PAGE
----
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|Two Groups Added|| || |
|Reagents Added|| X2 (Cl2 or Br2)|
CH2Cl2 or CCl4 (inert solvents)
|Other Characteristics||Intermediate is a 3-membered ring (halonium ion).|
Halogenation of Alkenes
Halogenation results in the addition of two halogen atoms (Cl or Br) across an alkene forming a vicinal dihalide. The reaction proceeds with Anti stereospecificity, and as the intermediate is NOT a carbocation rearrangements are NOT possible. The reagents are either Cl2 or Br2 in an inert solvent (usually CH2Cl2 or CCl4).
Halogenation of Alkenes Mechanism
Step 1: The pi electrons of the alkene attack one of the bromine atoms which attacks one the of the alkene carbons back forming a three-membered ring with Br referred to as a bromonium ion (generically referred to as a halonium ion and specifically a chloronium ion in the reaction with Cl2). The bond between the bromine atoms also breaks in this step forming a bromide ion.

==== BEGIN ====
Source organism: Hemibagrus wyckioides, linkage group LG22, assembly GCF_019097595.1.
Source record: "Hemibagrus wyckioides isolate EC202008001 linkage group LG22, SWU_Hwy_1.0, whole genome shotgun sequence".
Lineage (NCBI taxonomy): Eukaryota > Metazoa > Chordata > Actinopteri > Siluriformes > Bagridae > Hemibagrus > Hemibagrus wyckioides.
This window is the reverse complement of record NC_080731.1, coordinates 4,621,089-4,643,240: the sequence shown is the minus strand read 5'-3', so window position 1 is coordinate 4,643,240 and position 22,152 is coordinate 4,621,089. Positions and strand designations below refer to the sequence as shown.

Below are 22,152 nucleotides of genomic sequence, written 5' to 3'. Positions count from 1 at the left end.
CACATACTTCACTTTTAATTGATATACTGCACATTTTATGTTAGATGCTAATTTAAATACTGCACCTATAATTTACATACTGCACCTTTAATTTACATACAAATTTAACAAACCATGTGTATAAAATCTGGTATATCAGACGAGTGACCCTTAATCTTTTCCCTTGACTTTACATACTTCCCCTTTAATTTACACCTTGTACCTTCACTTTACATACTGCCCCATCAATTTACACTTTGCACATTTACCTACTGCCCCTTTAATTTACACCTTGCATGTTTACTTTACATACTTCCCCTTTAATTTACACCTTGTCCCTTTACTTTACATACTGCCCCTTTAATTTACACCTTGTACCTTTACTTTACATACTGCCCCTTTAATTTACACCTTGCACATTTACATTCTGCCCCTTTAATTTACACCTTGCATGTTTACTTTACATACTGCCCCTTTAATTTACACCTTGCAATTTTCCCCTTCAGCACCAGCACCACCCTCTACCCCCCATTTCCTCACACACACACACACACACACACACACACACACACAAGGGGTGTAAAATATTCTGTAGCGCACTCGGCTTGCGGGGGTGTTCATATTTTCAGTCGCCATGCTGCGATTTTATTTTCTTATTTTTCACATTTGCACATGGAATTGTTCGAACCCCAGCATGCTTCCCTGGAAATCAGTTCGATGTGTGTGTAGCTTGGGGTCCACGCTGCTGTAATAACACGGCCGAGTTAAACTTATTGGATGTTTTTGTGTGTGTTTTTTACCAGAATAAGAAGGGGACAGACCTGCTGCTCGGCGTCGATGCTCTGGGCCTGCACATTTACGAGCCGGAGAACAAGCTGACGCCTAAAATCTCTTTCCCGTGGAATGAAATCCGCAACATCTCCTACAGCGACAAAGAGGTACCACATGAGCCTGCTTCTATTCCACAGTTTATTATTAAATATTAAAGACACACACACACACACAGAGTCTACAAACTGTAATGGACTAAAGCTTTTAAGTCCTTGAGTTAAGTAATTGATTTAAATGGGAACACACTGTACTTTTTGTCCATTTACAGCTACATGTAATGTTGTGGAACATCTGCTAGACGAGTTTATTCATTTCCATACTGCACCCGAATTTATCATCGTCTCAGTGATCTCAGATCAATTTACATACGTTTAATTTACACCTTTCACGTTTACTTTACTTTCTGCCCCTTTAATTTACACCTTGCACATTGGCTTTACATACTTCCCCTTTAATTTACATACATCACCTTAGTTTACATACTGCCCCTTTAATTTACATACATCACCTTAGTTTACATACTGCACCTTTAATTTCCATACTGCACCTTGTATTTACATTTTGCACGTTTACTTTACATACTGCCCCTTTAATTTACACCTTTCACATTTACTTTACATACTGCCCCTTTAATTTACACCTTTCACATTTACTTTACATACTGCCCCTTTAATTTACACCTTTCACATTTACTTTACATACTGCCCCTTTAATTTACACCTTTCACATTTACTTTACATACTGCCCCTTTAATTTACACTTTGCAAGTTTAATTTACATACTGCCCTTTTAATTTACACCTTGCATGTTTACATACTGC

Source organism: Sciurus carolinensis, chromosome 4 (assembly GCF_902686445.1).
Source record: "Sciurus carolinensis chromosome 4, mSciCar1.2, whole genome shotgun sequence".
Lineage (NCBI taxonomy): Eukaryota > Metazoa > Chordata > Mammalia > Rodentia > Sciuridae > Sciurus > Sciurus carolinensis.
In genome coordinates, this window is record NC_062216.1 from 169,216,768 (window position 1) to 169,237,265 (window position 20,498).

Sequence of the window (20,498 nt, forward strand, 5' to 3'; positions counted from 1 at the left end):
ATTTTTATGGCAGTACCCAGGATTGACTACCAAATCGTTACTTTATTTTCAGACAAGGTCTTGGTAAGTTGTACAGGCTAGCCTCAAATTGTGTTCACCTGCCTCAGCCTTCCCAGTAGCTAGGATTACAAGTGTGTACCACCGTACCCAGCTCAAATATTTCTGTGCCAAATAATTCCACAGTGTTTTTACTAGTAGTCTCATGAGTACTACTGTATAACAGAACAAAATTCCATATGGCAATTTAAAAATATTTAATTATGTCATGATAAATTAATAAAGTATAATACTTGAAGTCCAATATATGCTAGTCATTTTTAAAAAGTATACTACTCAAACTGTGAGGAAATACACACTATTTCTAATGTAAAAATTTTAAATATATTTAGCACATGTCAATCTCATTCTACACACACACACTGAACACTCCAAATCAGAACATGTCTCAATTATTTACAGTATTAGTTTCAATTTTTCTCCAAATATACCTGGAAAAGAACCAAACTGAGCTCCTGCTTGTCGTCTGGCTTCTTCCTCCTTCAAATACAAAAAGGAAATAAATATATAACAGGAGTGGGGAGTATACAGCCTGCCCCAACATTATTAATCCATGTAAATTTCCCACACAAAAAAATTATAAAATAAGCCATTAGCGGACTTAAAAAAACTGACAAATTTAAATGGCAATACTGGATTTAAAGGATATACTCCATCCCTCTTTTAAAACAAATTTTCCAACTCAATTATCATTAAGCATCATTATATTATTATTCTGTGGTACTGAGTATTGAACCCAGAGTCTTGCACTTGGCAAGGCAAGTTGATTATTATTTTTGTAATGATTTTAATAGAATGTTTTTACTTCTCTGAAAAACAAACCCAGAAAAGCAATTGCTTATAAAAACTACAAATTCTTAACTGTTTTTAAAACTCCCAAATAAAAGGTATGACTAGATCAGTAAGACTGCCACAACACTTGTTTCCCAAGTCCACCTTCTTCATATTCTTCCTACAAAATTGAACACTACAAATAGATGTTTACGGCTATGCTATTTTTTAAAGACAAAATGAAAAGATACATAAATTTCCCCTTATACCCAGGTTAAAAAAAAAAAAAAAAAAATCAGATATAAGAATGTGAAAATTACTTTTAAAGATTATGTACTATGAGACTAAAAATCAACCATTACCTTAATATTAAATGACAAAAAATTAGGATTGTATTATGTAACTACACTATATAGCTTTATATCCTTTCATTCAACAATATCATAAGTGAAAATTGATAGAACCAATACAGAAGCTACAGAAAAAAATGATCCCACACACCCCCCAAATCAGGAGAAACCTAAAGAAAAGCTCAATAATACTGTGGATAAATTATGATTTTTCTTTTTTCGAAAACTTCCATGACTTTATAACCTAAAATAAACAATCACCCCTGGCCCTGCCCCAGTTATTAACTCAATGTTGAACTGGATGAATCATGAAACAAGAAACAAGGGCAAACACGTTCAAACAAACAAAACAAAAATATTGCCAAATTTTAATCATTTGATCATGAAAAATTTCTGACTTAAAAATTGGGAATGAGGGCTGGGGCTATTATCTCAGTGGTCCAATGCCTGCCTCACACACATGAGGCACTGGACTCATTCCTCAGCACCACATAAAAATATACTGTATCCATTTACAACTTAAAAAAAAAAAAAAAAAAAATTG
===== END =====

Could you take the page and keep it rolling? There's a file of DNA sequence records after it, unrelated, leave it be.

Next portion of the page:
While the bromonium ion is more stable than a carbocation it is still a rather high energy intermediate, and this first step is the rate determining step (slow step) of the reaction. Also, the bromonium intermediate does not undergo rearrangements such as are possible with carbocations.
Step 2: Ring-Opening of the Bromonium Ion
The bromide ion carries out back-side attack (as in SN2) on the more substituted carbon of the bromonium ion (the two carbon atoms are equally substituted in this example) resulting in the bond to the Br in the bronomium ion breaking (analogous to loss of a leaving group in SN2 even though it is still attached to the adjacent carbon atom) and the opening of the 3-membered ring.
The back-side attack results in inversion of configuration at the carbon attacked explaining why the two bromine atoms add to opposite sides of the alkene (i.e. anti addition).